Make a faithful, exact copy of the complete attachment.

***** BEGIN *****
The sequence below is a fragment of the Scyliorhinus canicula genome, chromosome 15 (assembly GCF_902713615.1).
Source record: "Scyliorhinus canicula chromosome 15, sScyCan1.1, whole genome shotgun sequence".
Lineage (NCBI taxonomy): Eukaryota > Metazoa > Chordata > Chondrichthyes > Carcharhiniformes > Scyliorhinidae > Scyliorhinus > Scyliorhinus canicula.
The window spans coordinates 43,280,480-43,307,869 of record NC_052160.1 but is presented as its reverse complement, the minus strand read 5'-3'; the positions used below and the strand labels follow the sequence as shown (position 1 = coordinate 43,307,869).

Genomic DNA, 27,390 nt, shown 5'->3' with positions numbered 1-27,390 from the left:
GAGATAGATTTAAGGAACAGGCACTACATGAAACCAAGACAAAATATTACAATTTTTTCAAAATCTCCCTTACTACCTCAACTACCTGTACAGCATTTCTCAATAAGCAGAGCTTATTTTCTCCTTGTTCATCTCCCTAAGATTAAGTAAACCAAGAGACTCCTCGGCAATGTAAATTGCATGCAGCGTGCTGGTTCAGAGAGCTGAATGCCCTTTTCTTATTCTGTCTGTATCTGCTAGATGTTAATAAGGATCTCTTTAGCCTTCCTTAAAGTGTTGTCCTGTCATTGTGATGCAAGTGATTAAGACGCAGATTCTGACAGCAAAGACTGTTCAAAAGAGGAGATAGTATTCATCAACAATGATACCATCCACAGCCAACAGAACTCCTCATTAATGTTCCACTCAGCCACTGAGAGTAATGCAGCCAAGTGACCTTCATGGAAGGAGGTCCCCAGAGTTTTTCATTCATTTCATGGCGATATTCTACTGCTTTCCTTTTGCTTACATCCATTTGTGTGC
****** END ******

The sequence below is a fragment of the Scyliorhinus canicula genome, chromosome 15 (assembly GCF_902713615.1).
Source record: "Scyliorhinus canicula chromosome 15, sScyCan1.1, whole genome shotgun sequence".
Lineage (NCBI taxonomy): Eukaryota > Metazoa > Chordata > Chondrichthyes > Carcharhiniformes > Scyliorhinidae > Scyliorhinus > Scyliorhinus canicula.
The window spans coordinates 43,280,480-43,307,869 of record NC_052160.1 but is presented as its reverse complement, the minus strand read 5'-3'; the positions used below and the strand labels follow the sequence as shown (position 1 = coordinate 43,307,869).

Genomic DNA, 27,390 nt, shown 5'->3' with positions numbered 1-27,390 from the left:
GAGATAGATTTAAGGAACAGGCACTACATGAAACCAAGACAAAATATTACAATTTTTTCAAAATCTCCCTTACTACCTCAACTACCTGTACAGCATTTCTCAATAAGCAGAGCTTATTTTCTCCTTGTTCATCTCCCTAAGATTAAGTAAACCAAGAGACTCCTCGGCAATGTAAATTGCATGCAGCGTGCTGGTTCAGAGAGCTGAATGCCCTTTTCTTATTCTGTCTGTATCTGCTAGATGTTAATAAGGATCTCTTTAGCCTTCCTTAAAGTGTTGTCCTGTCATTGTGATGCAAGTGATTAAGACGCAGATTCTGACAGCAAAGACTGTTCAAAAGAGGAGATAGTATTCATCAACAATGATACCATCCACAGCCAACAGAACTCCTCATTAATGTTCCACTCAGCCACTGAGAGTAATGCAGCCAAGTGACCTTCATGGAAGGAGGTCCCCAGAGTTTTTCATTCATTTCATGGCGATATTCTACTGCTTTCCTTTTGCTTACATCCATTTGTGTGC